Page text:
The U.S. auto market saw an uptick in sales and inventory over the course of 2023, as dealers and car manufacturers made progress clearing post-pandemic hurdles. On this episode of Inside Automotive, host Jim Fitzpatrick is joined by Patrick Manzi, the chief economist for the National Automobile Dealers Association, to offer more insights into the car industry’s performance and where this may lead in the coming months.
The auto market has seen steady growth throughout the year, surprising analysts who expected economic headwinds to suppress demand well into the future. Instead, a steady stream of car buyers has pushed year-to-date sales up 13%, rising 20% year-over-year in June alone. Manzi comments that this has been an excellent start to 2023, acknowledging it was “a little better than we all were expecting.” Furthermore, the U.S. has seen significant growth in the alternative fuel space, which now comprises roughly 15% of all new vehicle sales. Electric vehicles are also closing in on 7% of the car market, with manufacturers and dealers selling a combined total of 550,000 units in the first six months of the year. Manzi notes that franchised dealers accounted for 36% of all EV sales, making them more competitive with direct sellers such as Tesla.
The auto market has also benefited from the recovering supply chain, which has allowed car manufacturers to produce more vehicles. On average, dealer inventories held enough cars for 36 days, with 1.9 million units on the ground and in transit at the end of June. This is a significant improvement over the previous year when low factory output hindered sales well into the winter. Still, the industry’s problems are not over yet. “We’re only about half the level we were before the pandemic,” Manzi remarks. While manufacturers are pushing out more models than at any point since COVID, availability varies greatly between brands and segments. For example, Manzi reports that pickups averaged a days’ supply of 59 days while only accounting for 18% of overall sales. On the other hand, crossovers saw a 30-day supply on dealership lots, despite comprising 46% of the total market.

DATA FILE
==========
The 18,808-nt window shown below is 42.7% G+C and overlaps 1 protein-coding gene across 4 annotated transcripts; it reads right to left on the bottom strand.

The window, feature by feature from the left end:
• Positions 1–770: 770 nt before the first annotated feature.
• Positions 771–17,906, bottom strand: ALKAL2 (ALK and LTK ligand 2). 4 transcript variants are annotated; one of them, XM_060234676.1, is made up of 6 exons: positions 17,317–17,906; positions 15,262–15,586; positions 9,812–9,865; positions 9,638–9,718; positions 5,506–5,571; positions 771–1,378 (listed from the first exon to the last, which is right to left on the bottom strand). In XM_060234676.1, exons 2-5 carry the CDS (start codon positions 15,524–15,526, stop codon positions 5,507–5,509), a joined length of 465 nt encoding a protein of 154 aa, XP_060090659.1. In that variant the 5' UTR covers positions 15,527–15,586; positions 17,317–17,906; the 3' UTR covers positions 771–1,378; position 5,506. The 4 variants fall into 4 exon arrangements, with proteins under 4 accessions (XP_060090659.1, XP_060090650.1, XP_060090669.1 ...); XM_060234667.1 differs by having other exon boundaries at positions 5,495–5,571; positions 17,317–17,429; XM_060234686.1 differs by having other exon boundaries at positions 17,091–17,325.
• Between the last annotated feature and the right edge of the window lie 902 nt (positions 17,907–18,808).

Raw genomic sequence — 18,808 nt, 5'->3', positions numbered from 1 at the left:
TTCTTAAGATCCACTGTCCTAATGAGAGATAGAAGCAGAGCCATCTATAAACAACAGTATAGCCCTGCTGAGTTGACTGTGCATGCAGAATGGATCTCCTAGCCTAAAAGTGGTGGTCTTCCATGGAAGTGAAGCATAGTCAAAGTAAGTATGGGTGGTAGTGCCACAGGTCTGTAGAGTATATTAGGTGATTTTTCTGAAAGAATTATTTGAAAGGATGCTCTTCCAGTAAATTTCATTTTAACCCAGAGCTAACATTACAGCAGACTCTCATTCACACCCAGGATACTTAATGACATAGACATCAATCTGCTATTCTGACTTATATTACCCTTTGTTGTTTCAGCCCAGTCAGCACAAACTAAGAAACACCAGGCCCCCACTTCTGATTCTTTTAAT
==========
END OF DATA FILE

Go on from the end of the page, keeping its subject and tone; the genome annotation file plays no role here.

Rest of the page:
Rates are another obstacle the auto market will need to address before it can return to its pre-pandemic state. Interest rates have grown steadily, while loans and credit have become more difficult for car buyers to attain. Manzi notes that average term lengths are closing in on 72 months, while rates for new and used cars typically cost 7% and 10.5%, respectively. “Still, I’ve been pleasantly surprised by just how well sales have been going despite the pressure of higher rates,” he adds. Although inflation is still on the rise, the Federal Reserve has hinted that it may begin to de-escalate its battle against rising costs, pausing or possibly reversing its series of rate hikes. If the implication is sincere, Manzi believes rates will stabilize in the latter half of the year before depressurizing in 2024.
2023 is also proving to be a strong year for fleet deliveries. Customers in this segment suffered the most from low inventories during the COVID pandemic. Now that manufacturers have returned to making new vehicles, the release of pent-up demand in the fleet market has helped push overall sales ahead of 2022. As Manzi notes, “They really need the inventory.” Sales in the segment rose 45% in the first six months of the year and comprised 18% of the auto market in June.